Published on October 5th, 2017 | by Guest0
The Drone that Hunts Other Drones
Identities such as the FAA (Federal Aviation Administration) and NASA are increasingly worried about the on-growing drone trend. There are 2.5 million consumer drones in America alone, with this number expected to rise to 7 million in 3 years. Drone-related accidents have become more common as the world still tries to figure out the safest way to deal with this brand-new technology.
Trying to solve this issue, a US based start-up called Fortem Technologies has developed a possible solution. Basically, what this company has done is build a drone-hunting drone. Named, DroneHunter, as the name suggests, is a large octocopter (eight motors and arms). which catches other drones with a net and takes them down. DroneHunter is adapted from an industrial drone manufactured by DJI, the Spreading Wings S1000+. The drone is a fully autonomous defense system. It uses radar to find the target-drone, within a 6.5km radius, and safely pull it down.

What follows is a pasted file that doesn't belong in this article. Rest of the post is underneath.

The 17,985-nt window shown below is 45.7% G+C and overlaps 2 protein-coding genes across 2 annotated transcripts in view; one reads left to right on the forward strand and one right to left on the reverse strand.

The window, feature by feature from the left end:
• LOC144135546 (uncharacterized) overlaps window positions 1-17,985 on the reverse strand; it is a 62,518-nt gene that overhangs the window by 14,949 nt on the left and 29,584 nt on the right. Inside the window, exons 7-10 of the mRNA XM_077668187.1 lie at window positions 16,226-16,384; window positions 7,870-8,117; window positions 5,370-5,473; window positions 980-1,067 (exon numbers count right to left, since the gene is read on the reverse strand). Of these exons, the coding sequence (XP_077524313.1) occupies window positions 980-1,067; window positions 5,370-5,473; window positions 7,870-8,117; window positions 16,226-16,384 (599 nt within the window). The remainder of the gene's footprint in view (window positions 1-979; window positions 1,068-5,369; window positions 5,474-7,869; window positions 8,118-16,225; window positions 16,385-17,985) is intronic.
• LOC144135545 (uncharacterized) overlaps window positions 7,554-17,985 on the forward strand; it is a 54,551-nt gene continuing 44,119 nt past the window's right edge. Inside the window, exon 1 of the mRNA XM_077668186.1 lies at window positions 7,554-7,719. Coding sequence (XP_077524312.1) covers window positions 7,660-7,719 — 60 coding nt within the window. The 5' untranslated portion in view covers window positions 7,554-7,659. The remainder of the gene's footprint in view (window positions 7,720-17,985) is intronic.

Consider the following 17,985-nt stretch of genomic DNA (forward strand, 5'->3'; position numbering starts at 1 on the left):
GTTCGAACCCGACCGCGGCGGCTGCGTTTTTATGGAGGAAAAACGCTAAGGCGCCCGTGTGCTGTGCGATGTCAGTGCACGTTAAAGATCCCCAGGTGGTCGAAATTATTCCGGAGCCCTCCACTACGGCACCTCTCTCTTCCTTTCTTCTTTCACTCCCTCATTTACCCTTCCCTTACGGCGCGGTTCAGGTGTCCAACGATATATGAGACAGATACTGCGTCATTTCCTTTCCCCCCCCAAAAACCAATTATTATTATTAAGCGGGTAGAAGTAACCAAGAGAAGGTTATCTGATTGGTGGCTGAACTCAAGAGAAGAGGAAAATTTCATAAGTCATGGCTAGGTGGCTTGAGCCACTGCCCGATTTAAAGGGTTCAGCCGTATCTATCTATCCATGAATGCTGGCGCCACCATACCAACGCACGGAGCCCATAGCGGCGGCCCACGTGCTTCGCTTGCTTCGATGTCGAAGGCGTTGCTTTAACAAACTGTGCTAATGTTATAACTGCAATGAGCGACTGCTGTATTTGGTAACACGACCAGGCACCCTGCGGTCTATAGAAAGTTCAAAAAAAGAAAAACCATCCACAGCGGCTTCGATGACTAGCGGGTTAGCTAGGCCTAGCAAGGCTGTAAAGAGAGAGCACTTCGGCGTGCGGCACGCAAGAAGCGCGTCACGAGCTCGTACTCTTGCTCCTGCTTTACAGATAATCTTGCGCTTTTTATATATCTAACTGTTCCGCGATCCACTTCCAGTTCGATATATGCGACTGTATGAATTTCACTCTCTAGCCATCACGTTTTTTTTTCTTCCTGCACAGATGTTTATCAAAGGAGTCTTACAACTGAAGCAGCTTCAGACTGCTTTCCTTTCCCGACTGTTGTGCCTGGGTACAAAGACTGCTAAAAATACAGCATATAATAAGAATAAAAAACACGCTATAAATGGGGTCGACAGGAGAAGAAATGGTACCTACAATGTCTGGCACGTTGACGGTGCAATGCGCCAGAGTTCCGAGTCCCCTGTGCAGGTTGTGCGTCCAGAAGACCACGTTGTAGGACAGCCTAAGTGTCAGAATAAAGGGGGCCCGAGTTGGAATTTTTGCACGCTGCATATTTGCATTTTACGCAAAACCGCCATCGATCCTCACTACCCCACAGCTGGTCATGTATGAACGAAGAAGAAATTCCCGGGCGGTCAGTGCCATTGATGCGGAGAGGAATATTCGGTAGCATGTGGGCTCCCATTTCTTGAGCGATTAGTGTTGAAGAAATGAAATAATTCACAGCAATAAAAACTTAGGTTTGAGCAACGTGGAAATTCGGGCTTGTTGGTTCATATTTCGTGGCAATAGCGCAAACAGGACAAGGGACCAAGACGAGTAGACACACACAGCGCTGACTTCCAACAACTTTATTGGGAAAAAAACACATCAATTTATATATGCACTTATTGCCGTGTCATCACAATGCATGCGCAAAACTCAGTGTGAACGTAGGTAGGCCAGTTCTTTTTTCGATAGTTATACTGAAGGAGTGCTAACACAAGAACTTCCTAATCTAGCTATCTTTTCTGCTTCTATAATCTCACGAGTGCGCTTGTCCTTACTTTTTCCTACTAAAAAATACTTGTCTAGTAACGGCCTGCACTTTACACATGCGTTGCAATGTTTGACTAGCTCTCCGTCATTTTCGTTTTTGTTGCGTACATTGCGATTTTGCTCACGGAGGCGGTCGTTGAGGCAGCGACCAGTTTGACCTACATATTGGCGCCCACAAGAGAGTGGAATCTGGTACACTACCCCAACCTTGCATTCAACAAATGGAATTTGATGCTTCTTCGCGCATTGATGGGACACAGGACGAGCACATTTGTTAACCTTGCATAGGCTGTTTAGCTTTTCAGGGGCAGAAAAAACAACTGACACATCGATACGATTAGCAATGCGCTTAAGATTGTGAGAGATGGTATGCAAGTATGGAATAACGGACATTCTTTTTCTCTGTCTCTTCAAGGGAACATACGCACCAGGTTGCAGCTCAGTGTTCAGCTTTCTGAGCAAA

The aim is to keep airports, stadiums, prisons and other sensitive areas, safe from rogue ones which could interfere and call into question everyone’s safety. It could also be used to protect private homes and gardens, pulling down trespassers. No harm is done to the aircraft. It prevents the ‘malicious’ (or not) drone to be dealt with, without shooting it down. The drone is equipped with Forthem’s designed radar units and net-shooting cannons.
DroneHunter is not only being used to taken down consumer drones, in fact, the product is now used exclusively by the U.S. military and its partners to capture weaponized consumer drones in terrorist hostile areas as reported by CNBC.
Fortem Tech has already gathered around $5.5 million in funding and promises to keep developing and improving its product. The aim is to become the primary defense system for small scale drones.
What is Your Opinion?
The market for drone defense systems is quickly gaining new ventures and enthusiasts. But what do you think about this solution? Is it the proper way to keep the skies safe from malicious drone users? Let us know in the comment section below, we at TechnoFaq always look forward to read from you!
Video on Fortem official page: